Miller on a mis­sion, fu­eled by gru­el­ing off­sea­son work

The Denver Post - - SPORTS - By Nicki Jhab­vala

Von Miller went to hell and back this sum­mer, and he re­cently re­turned to Colorado to tell his team­mates — and the thou­sands watch­ing Bron­cos train­ing camp — tales of his jour­ney.

Ty Sam­brailo got an ear­ful, as Miller blew past him re­peat­edly with­out con­tact in in­di­vid­ual drills. Fel­low of­fen­sive tackle Mene­lik Wat­son heard one story early in prac­tice Thurs­day — a lethal spin move — and was so dumb­founded, he begged to hear an­other un­til it fully reg­is­tered. Rookie of­fen­sive tackle Garett Bolles learned a bit, too, but the kid has been in the know since April, re­ally.

Through­out the last seven

months, Miller has shared snip­pets from his trip, of­ten with cam­era fil­ters, a steady beat of rap mu­sic and his friend and sup­port­ing ac­tor, Cyrus Gray, at his side in pro­fes­sion­ally pro­duced In­sta­gram videos. For a stint in the mid­dle of his odyssey, when he re­turned to Den­ver for or­ga­nized team ac­tiv­i­ties (OTAS), Miller re­cruited some of his team­mates to tag along so they, too, could ex­pe­ri­ence life in hell.

But hell hath no fury like a trainer dis­guised in a hoodie, black sun­glasses and enough de­cep­tive charm to call his clients “Sir.”

“That dude’s crazy,” said safety Will Parks.

That dude is bet­ter known as “Hell’s Trainer” and less known as Frank Ma­trisciano, a name few can match with a face be­cause of his de­sire to stay out of the spot­light. He has no Twit­ter ac­count. No In­sta­gram doc­u­ment­ing his fa­mous clien­tele (his face is blurred out in Miller’s videos). No web­site and no in­ter­est in ad­ver­tis­ing his ser­vices.

Last week, Miller did enough of that for him, arriving at camp with quadri­ceps the size of wa­ter­mel­ons, an ex­plo­sive­ness that has left on­look­ers chuck­ling in dis­be­lief and a bend that de­fies the laws of grav­ity.

“I want to push my body to a spot that it has never been be­fore,” Miller said in May. “You’re never guar­an­teed that work­ing hard off the field will trans­late to on-the-field suc­cess, but that is what I am hop­ing for this year. I’ve never worked as hard as I am work­ing this off­sea­son.”

At­ten­tion at Bron­cos camp was sup­posed to be cen­tered on the quar­ter­backs vy­ing for a start­ing job. But Miller has claimed the spot­light, and this is no con­tin­u­a­tion of his Su­per Bowl 50 me­dia tour.

Von Miller is on a mis­sion.

“Con­trolled chaos”

Miller’s pri­mary hell was sta­tioned in San Fran­cisco, with the blue sky and Pa­cific wa­ters as back­drops. Four days af­ter Den­ver’s 2016 sea­son ended with a play­off-less thud, Miller jet­ted to north­ern Cal­i­for­nia to meet with the man he had long heard about.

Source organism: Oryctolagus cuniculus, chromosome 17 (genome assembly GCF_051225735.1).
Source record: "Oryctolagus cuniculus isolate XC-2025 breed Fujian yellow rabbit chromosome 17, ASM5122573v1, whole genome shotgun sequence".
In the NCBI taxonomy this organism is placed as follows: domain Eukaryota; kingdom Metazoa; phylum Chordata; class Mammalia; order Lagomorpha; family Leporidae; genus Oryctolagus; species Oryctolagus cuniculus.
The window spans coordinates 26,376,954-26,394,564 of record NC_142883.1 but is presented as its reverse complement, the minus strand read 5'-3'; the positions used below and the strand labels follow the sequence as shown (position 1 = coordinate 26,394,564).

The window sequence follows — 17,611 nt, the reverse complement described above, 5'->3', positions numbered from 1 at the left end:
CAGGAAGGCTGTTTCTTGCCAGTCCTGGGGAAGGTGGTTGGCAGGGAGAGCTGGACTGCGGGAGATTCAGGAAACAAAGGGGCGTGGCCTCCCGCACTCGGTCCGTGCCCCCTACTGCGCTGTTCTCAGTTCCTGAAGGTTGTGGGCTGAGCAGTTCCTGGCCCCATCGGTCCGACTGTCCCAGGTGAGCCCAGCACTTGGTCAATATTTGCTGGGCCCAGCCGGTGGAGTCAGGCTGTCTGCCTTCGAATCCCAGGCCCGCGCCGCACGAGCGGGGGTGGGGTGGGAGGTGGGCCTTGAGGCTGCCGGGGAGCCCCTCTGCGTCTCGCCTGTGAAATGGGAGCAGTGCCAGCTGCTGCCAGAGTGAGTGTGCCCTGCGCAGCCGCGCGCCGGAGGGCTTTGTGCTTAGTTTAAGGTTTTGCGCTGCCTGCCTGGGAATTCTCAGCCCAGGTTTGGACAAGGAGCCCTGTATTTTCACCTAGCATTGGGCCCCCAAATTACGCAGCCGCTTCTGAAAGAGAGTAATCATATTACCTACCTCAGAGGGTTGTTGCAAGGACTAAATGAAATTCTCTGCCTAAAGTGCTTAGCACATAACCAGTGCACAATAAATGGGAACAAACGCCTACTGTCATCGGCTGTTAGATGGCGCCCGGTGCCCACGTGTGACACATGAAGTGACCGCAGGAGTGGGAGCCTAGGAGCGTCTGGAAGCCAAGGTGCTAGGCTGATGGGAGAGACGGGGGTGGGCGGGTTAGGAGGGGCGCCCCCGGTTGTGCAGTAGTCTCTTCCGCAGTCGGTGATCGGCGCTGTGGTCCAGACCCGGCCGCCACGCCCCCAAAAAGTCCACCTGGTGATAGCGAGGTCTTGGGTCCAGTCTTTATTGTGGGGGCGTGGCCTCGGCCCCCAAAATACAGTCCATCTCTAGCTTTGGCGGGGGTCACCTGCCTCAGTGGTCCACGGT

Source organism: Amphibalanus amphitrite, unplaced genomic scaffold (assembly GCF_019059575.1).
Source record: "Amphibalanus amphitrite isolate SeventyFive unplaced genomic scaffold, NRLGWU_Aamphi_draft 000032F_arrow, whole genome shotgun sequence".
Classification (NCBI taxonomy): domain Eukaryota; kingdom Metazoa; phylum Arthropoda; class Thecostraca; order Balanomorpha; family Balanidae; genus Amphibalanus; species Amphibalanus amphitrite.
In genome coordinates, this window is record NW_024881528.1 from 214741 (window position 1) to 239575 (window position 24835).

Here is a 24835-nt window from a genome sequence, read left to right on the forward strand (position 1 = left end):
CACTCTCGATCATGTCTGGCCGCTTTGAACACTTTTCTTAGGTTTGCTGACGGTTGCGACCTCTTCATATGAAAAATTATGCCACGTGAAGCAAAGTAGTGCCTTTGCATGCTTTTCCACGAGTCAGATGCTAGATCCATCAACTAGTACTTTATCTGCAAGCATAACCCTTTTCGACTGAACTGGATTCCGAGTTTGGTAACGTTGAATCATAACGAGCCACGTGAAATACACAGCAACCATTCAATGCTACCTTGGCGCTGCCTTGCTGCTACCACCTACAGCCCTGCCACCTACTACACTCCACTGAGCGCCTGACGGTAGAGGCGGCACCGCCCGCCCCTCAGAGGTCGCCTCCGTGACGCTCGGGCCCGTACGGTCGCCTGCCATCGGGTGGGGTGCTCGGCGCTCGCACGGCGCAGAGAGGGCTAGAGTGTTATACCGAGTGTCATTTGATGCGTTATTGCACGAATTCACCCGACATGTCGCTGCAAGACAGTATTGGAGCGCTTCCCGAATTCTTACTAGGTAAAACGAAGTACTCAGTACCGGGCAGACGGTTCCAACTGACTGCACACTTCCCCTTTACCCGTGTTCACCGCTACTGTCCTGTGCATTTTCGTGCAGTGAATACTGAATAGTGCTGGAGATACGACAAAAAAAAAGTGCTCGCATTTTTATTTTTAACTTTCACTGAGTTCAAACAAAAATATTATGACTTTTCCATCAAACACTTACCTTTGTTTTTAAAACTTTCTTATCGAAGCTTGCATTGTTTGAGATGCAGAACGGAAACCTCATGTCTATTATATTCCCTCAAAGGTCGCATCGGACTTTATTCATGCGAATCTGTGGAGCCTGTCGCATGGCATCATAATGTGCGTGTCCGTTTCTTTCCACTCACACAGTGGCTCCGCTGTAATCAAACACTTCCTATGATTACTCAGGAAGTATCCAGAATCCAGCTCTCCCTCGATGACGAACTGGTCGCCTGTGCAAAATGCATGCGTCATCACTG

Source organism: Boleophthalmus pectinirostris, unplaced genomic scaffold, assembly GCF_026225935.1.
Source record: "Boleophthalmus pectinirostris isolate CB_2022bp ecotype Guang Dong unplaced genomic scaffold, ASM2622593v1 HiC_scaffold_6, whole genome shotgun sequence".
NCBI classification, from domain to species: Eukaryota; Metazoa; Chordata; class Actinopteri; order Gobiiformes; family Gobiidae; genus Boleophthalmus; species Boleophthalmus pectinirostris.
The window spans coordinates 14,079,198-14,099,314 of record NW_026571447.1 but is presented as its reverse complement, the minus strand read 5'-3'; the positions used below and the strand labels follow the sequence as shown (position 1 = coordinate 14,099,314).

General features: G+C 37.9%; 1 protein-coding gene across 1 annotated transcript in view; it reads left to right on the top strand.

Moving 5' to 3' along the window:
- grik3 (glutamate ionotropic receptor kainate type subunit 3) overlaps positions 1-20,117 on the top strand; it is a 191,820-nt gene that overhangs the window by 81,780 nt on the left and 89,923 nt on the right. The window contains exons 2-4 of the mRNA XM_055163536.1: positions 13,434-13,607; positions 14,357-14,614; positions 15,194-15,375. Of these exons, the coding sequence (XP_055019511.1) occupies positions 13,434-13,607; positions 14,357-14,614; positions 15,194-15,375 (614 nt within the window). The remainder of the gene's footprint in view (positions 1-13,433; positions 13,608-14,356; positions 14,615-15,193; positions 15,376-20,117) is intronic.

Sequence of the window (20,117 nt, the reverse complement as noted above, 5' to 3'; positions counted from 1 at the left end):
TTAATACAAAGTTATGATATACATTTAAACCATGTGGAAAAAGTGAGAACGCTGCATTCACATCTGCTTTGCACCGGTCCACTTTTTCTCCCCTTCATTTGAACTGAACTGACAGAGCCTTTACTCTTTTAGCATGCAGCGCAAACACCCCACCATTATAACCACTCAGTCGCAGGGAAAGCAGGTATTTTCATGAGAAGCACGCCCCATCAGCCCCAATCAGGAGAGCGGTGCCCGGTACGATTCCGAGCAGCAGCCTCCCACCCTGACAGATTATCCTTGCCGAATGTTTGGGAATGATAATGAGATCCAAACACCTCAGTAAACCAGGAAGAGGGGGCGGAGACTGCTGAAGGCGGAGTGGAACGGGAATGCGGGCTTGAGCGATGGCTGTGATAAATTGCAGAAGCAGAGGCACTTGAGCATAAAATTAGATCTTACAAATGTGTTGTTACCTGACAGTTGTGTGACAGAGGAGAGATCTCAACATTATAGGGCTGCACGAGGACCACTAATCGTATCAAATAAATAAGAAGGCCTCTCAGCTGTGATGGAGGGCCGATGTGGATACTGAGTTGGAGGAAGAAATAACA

Miller’s agent, Joby Bran­ion, had tried to con­vince Miller to get with “Frank” for years. Go to Frank, he would say. You need to go to Frank.

“Guys don’t re­ally do this right away,” Mas­trisciano said. “They don’t re­ally just jump into this train­ing. For ev­ery 10 guys, only three stay.”

When Miller fell one vote short of be­ing the NFL de­fen­sive player of the year, fell 2½ sacks short of the league lead and his Bron­cos fell one vic­tory short of a post­sea­son berth, he lis­tened.

Miller rented a house in San Fran­cisco, and ev­ery day that he could for about eight weeks, he and Gray — and oth­ers such as Shane Ray, who ro­tated through — en­dured Mas­trisciano’s “chameleon train­ing,” a gru­el­ing regimen that em­pha­sizes adap­ta­tion to un­sta­ble en­vi­ron­ments.

“I got tired of this cookie-cut­ter stuff,” Mas­trisciano said of his work­outs. “You al­ways want to do some­thing dif­fer­ent to shock the mus­cles. In San Fran­cisco, the sand is un­sta­ble. That’s go­ing to make some­one stronger than it would if they were on a sta­ble en­vi­ron­ment, like a foot­ball field. With me, I don’t like to put guys on hard sur­faces. I don’t like to put them in a po­si­tion where they’re go­ing to put wear and tear on their bod­ies.

“The stuff is sort of crazy, but it’s con­trolled chaos. Every­thing I do is for a rea­son.”

Na­ture is Mas­trisciano’s play­ground, of­ten lit­er­ally.

Some days, Miller and Gray would sprint up the steep sandy hills at the base of the Golden Gate Bridge, wearing weight vests or car­ry­ing 50-pound medicine balls — some­times both — un­til they reached a point of ex­haus­tion.

Some days they’d toss a medicine ball against a con­crete wall 50 times — then do it all again.

“I will not do things just to do them,” Mas­trisciano said. “I will not have some­one train and pre­tend they’re get­ting stronger, or pre­tend their tech­nique is good. If their tech­nique is bad, we’ll stay right there un­til that tech­nique is per­fect. And then I’d move on with them.”

Some days they’d climb wind­ing stairs up the cliffs, then work their way back down, drenched in sweat.